In defense of Bacillus thuringiensis, the safest and most successful microbial insecticide available to humanity – a response to EFSA
FEMS Microbiology Ecology
Oxford University Press (OUP) for Federation of European Microbiological Societies
© FEMS 2017. This is an Open Access article distributed under the terms of the Creative Commons Attribution License (http://creativecommons.org/licenses/by/4.0/), which permits unrestricted reuse, distribution, and reproduction in any medium, provided the original work is properly cited.
The Bacillus cereus group contains vertebrate pathogens such as Bacillus anthracis and Bacillus cereus and the invertebrate pathogen Bacillus thuringiensis. Microbial biopesticides based on B. thuringiensis (Bt) are widely recognized as being among the safest and least environmentally damaging insecticidal products available. Nevertheless, a recent food poisoning incident prompted a European Food Safety Authority review which argued that B. thuringiensis poses a health risk equivalent to B. cereus, a causative agent of diarrhoea. However, a critical examination of available data, and this latest incident, provide no solid evidence that B. thuringiensis causes diarrhoea. Although relatively high levels of B. cereus-like spores can occur in foods, genotyping demonstrates that these are predominantly naturally-occurring strains rather than biopesticides. Moreover, MLST genotyping of >2000 isolates show that biopesticidegenotypes have never been isolated from any clinical infection. MLST data demonstratethat Bacillus cereus group is heterogeneous and formed of distinct clades withsubstantial differences in biology, ecology and host association. The group posing the greatest risk (the anthracis clade) is distantly related to the clade containing allbiopesticides. These recent data support the long-held view that B. thuringiensis, andespecially the strains used in Bt biopesticides, are very safe for humans.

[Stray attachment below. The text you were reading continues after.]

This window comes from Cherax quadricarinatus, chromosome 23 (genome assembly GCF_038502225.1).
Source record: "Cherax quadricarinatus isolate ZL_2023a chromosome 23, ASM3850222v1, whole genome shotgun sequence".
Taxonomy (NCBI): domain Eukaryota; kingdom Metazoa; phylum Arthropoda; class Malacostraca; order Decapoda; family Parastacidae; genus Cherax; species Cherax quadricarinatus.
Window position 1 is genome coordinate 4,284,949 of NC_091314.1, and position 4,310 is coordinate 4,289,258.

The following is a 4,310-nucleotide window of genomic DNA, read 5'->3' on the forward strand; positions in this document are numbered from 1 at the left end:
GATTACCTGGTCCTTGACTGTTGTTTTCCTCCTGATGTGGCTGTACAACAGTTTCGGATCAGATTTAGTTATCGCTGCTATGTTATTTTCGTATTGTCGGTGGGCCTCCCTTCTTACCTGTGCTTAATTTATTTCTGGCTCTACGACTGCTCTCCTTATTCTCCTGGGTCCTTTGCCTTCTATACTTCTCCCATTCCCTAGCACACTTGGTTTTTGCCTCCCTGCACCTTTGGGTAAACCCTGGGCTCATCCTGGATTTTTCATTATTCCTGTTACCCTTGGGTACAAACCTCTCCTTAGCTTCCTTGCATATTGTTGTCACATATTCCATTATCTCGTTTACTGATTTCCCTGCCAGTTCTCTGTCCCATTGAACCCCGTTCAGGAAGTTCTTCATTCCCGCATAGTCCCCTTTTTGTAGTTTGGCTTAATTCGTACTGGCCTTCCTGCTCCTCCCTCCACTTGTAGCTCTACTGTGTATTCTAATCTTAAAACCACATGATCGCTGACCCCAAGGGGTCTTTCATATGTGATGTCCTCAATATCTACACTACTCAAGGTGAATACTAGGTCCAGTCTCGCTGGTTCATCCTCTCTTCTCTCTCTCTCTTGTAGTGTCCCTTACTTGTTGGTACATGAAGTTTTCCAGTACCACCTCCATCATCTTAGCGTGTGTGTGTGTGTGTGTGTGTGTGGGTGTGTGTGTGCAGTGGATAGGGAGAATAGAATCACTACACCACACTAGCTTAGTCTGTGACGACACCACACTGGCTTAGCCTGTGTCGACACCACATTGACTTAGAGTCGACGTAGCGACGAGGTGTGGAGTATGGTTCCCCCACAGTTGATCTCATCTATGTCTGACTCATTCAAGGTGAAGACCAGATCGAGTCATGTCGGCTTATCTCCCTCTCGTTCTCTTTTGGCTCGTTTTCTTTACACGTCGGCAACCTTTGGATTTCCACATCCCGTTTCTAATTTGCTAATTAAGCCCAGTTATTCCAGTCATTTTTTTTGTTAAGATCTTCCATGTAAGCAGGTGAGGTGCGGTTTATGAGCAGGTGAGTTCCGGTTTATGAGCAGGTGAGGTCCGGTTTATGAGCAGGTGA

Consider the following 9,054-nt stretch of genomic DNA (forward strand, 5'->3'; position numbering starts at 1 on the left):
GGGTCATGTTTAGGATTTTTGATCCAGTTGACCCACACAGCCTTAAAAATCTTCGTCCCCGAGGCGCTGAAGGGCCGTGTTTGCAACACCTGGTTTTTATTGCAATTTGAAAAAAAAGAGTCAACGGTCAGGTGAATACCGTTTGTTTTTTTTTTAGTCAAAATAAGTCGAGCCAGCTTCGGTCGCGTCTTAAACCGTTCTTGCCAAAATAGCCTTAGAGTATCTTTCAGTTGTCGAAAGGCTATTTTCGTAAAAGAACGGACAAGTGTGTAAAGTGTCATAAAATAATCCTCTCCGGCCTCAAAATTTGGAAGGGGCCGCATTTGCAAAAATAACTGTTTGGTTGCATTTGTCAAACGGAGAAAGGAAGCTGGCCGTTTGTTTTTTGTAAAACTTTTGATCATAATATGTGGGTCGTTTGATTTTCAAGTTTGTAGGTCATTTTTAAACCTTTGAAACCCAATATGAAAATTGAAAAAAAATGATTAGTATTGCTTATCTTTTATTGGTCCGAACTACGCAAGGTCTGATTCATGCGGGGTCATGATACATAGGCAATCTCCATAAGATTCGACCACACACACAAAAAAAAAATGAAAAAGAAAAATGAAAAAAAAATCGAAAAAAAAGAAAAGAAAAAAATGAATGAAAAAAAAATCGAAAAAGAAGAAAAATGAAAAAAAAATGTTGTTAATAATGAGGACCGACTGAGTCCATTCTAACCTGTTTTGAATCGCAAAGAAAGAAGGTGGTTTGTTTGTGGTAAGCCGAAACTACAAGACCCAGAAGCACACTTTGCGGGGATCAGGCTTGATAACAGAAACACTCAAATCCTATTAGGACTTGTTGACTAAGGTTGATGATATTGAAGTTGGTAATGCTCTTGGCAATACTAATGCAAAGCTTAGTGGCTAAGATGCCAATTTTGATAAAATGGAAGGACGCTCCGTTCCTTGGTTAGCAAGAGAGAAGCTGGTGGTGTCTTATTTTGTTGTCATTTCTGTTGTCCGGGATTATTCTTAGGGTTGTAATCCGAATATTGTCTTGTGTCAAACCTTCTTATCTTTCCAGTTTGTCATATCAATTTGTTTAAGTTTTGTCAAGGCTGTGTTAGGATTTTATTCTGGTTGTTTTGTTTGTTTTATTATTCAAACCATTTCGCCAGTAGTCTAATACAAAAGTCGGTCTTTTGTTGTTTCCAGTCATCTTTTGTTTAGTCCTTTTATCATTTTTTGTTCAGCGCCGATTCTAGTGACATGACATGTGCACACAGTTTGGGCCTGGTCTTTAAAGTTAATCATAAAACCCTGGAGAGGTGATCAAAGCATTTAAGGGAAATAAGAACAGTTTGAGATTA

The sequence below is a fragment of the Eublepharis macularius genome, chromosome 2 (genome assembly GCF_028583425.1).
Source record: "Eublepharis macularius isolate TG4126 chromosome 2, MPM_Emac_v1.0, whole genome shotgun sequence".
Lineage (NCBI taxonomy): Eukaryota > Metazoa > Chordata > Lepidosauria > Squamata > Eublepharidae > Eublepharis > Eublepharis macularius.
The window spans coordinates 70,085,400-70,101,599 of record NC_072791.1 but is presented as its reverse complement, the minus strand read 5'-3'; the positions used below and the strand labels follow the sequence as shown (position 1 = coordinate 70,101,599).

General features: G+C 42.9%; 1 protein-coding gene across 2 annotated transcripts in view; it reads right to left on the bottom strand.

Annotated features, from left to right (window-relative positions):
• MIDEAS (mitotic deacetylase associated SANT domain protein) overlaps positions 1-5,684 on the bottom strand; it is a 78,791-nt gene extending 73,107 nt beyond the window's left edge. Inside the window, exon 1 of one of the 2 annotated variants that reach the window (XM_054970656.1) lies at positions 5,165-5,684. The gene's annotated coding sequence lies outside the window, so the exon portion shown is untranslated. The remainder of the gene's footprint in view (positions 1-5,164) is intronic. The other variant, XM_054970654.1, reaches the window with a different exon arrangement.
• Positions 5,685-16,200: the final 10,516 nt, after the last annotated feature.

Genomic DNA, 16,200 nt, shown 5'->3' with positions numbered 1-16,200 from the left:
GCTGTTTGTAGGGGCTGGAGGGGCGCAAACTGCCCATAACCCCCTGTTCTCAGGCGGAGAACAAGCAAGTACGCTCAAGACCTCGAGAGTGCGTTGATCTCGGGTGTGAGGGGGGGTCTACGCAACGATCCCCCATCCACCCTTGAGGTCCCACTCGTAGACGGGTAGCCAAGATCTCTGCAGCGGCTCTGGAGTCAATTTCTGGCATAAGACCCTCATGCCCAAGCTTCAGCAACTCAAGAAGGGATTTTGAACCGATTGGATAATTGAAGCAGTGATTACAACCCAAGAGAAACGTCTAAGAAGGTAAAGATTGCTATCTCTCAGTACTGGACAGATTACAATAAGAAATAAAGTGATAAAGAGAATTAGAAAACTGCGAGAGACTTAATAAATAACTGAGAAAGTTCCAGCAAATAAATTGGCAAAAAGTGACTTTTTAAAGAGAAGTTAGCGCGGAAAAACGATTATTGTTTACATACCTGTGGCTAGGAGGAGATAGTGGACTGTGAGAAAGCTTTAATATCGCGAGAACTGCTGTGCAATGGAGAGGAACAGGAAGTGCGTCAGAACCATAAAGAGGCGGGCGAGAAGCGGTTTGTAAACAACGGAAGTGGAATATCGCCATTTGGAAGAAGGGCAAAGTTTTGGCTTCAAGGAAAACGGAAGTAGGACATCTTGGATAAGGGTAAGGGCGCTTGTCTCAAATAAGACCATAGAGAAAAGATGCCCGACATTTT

BR has received support from NERC, BBSRC and the Leverhulme Trust for funding his research on Bt.
This is the author accepted manuscript. The final version is available from Oxford University Press via the DOI in this record.